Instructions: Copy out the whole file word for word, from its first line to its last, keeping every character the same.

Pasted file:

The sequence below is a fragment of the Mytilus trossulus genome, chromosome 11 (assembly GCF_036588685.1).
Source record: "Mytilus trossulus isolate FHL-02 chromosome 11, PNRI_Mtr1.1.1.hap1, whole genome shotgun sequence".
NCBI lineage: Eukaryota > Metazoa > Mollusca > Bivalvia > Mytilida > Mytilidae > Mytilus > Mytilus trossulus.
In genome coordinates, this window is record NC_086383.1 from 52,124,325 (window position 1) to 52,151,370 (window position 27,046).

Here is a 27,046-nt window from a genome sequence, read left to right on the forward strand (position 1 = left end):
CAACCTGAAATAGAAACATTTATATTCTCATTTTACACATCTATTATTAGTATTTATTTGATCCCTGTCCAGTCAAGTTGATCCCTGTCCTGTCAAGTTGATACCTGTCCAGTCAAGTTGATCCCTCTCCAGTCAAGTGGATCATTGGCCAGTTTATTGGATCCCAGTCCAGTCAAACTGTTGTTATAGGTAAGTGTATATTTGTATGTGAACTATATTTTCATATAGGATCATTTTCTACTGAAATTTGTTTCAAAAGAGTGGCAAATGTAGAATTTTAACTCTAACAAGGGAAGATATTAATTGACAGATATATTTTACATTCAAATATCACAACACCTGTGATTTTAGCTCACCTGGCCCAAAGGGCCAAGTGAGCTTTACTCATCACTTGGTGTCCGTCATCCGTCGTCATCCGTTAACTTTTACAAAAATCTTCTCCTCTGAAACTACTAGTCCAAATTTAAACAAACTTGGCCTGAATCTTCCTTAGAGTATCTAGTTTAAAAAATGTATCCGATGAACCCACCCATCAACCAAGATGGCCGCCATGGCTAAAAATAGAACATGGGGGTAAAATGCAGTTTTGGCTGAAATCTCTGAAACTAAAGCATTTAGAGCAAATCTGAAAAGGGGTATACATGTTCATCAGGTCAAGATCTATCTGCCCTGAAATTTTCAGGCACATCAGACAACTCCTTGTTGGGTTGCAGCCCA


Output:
The sequence below is a fragment of the Mytilus trossulus genome, chromosome 11 (assembly GCF_036588685.1).
Source record: "Mytilus trossulus isolate FHL-02 chromosome 11, PNRI_Mtr1.1.1.hap1, whole genome shotgun sequence".
NCBI lineage: Eukaryota > Metazoa > Mollusca > Bivalvia > Mytilida > Mytilidae > Mytilus > Mytilus trossulus.
In genome coordinates, this window is record NC_086383.1 from 52,124,325 (window position 1) to 52,151,370 (window position 27,046).

Here is a 27,046-nt window from a genome sequence, read left to right on the forward strand (position 1 = left end):
CAACCTGAAATAGAAACATTTATATTCTCATTTTACACATCTATTATTAGTATTTATTTGATCCCTGTCCAGTCAAGTTGATCCCTGTCCTGTCAAGTTGATACCTGTCCAGTCAAGTTGATCCCTCTCCAGTCAAGTGGATCATTGGCCAGTTTATTGGATCCCAGTCCAGTCAAACTGTTGTTATAGGTAAGTGTATATTTGTATGTGAACTATATTTTCATATAGGATCATTTTCTACTGAAATTTGTTTCAAAAGAGTGGCAAATGTAGAATTTTAACTCTAACAAGGGAAGATATTAATTGACAGATATATTTTACATTCAAATATCACAACACCTGTGATTTTAGCTCACCTGGCCCAAAGGGCCAAGTGAGCTTTACTCATCACTTGGTGTCCGTCATCCGTCGTCATCCGTTAACTTTTACAAAAATCTTCTCCTCTGAAACTACTAGTCCAAATTTAAACAAACTTGGCCTGAATCTTCCTTAGAGTATCTAGTTTAAAAAATGTATCCGATGAACCCACCCATCAACCAAGATGGCCGCCATGGCTAAAAATAGAACATGGGGGTAAAATGCAGTTTTGGCTGAAATCTCTGAAACTAAAGCATTTAGAGCAAATCTGAAAAGGGGTATACATGTTCATCAGGTCAAGATCTATCTGCCCTGAAATTTTCAGGCACATCAGACAACTCCTTGTTGGGTTGCAGCCCA